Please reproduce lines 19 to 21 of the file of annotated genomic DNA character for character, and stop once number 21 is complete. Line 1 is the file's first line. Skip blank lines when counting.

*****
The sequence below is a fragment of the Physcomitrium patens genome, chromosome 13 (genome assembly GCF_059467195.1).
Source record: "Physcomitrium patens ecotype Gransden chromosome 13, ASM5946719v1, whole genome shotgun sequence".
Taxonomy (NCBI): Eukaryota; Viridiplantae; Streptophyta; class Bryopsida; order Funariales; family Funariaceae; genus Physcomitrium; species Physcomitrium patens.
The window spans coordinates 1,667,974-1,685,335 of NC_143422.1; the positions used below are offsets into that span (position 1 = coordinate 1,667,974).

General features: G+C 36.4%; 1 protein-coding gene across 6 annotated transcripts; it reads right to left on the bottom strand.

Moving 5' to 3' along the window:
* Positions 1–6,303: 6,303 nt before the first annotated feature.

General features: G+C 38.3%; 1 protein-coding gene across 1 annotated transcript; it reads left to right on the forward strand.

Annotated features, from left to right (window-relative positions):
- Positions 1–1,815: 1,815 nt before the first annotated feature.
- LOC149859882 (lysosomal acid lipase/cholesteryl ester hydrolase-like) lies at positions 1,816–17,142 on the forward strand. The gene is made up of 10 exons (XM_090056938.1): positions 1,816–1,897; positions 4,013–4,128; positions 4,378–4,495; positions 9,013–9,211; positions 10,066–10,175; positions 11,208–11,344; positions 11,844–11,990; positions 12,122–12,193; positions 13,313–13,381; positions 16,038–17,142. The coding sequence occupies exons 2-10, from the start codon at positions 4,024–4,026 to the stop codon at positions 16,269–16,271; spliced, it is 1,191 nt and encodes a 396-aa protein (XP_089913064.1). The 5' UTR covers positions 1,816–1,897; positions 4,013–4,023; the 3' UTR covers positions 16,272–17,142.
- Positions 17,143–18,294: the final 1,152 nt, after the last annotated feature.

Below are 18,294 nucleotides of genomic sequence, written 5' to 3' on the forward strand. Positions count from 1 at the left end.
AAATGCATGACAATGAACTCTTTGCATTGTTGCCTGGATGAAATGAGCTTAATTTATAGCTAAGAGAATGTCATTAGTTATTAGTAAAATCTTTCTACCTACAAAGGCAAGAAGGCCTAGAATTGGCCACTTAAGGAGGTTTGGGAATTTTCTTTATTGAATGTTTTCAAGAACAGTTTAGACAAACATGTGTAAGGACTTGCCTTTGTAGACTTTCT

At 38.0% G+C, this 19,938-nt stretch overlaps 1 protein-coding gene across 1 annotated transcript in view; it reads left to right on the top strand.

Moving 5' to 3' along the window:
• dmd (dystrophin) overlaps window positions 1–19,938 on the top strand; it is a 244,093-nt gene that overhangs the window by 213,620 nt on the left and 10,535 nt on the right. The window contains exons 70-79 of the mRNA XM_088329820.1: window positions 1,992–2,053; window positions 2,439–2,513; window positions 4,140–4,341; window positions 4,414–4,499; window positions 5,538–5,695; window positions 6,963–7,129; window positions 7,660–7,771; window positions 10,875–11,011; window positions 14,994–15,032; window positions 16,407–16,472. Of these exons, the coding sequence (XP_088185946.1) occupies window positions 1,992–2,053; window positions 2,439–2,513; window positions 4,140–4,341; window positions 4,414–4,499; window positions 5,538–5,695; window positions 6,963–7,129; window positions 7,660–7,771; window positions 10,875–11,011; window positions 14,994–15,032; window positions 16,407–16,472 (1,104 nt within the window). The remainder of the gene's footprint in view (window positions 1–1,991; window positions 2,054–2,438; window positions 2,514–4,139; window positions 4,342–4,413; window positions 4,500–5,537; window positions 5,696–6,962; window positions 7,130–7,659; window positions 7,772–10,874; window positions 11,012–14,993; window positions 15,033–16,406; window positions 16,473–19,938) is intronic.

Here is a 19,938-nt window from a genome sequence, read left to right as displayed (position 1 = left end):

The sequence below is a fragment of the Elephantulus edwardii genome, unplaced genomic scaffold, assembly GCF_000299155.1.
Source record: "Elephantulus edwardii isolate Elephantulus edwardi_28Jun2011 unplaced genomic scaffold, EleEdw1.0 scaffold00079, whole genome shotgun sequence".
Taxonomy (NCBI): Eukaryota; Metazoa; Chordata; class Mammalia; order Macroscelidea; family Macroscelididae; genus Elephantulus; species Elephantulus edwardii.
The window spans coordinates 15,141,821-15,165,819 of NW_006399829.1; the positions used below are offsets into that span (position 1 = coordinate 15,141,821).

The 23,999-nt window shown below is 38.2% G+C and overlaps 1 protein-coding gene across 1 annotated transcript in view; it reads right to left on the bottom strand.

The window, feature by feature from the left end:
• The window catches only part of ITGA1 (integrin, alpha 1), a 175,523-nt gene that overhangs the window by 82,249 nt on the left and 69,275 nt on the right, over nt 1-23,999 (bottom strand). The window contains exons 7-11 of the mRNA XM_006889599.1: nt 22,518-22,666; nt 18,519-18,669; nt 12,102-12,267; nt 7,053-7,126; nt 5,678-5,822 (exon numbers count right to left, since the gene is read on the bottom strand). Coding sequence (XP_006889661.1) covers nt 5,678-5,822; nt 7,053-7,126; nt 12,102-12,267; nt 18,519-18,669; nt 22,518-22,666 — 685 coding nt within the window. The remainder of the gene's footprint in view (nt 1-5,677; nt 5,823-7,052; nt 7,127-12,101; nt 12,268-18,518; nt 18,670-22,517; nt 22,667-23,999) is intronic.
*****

The sequence below is a fragment of the Elephantulus edwardii genome, unplaced genomic scaffold, assembly GCF_000299155.1.
Source record: "Elephantulus edwardii isolate Elephantulus edwardi_28Jun2011 unplaced genomic scaffold, EleEdw1.0 scaffold00079, whole genome shotgun sequence".
Taxonomy (NCBI): Eukaryota; Metazoa; Chordata; class Mammalia; order Macroscelidea; family Macroscelididae; genus Elephantulus; species Elephantulus edwardii.